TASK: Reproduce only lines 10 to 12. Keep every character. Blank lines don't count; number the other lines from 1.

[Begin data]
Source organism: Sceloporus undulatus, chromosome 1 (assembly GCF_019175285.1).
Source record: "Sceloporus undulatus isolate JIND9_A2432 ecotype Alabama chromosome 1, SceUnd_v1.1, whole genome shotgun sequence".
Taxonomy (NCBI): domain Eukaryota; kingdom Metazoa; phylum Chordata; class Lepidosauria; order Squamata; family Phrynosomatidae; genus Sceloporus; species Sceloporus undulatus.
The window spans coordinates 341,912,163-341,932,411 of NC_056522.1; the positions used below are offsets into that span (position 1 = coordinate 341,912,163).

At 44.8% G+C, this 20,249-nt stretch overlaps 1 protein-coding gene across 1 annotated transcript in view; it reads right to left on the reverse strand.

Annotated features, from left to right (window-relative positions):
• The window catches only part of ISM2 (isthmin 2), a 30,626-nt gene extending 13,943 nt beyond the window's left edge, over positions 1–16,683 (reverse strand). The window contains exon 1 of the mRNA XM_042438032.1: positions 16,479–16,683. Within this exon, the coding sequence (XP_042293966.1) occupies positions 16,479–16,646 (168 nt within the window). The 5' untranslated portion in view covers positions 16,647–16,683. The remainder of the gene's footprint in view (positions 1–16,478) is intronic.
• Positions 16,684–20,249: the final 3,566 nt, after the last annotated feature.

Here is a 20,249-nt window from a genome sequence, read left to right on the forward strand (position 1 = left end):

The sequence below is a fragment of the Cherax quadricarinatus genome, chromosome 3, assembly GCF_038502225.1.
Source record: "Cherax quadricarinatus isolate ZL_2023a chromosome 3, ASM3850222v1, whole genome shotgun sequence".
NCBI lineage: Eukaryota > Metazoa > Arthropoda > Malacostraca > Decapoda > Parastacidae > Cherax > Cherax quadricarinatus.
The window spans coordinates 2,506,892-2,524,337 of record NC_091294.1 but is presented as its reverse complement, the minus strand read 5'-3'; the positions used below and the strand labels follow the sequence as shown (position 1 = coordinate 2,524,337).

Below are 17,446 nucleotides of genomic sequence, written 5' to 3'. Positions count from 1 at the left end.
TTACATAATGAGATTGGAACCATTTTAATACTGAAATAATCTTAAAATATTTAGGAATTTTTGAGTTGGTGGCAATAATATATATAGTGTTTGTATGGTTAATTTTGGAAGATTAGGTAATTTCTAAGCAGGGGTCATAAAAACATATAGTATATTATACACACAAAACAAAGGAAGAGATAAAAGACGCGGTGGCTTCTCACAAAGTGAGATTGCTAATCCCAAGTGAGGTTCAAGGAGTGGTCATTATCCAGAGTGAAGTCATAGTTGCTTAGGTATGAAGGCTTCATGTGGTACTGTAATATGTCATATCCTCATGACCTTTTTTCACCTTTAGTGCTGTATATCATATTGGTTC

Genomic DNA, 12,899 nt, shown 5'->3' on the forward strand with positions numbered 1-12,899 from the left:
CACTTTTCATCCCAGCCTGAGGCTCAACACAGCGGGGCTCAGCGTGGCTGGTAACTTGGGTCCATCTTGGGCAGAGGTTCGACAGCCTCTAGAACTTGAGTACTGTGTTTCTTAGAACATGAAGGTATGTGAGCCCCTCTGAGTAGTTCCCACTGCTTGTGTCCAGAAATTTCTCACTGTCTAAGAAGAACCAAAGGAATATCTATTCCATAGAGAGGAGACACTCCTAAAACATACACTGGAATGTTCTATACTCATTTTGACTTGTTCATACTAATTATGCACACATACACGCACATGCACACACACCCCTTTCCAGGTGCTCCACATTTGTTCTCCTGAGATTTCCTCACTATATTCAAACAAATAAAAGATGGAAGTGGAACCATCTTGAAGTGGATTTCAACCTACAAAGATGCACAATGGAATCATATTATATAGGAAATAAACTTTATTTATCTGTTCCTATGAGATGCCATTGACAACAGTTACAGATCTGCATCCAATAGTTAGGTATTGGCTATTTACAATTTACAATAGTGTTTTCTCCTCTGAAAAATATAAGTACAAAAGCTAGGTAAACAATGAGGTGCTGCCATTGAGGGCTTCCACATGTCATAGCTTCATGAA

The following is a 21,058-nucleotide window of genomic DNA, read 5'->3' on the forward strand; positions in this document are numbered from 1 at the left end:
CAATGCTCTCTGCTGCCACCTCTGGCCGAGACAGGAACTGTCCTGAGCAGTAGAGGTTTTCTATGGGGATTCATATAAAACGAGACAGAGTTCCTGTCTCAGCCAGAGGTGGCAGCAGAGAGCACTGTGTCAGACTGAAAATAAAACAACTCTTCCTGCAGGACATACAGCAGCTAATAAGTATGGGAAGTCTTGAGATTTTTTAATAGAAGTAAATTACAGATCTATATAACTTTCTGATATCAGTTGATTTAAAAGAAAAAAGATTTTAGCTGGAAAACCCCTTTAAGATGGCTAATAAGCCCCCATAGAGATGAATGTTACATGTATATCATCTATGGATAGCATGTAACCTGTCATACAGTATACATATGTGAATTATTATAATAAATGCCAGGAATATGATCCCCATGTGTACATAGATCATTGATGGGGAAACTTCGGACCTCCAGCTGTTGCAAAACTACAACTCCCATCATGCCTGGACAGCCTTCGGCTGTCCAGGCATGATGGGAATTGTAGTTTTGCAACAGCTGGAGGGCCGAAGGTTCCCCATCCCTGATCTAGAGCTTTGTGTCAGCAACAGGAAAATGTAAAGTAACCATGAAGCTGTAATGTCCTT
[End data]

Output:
The sequence below is a fragment of the Cherax quadricarinatus genome, chromosome 3, assembly GCF_038502225.1.
Source record: "Cherax quadricarinatus isolate ZL_2023a chromosome 3, ASM3850222v1, whole genome shotgun sequence".
NCBI lineage: Eukaryota > Metazoa > Arthropoda > Malacostraca > Decapoda > Parastacidae > Cherax > Cherax quadricarinatus.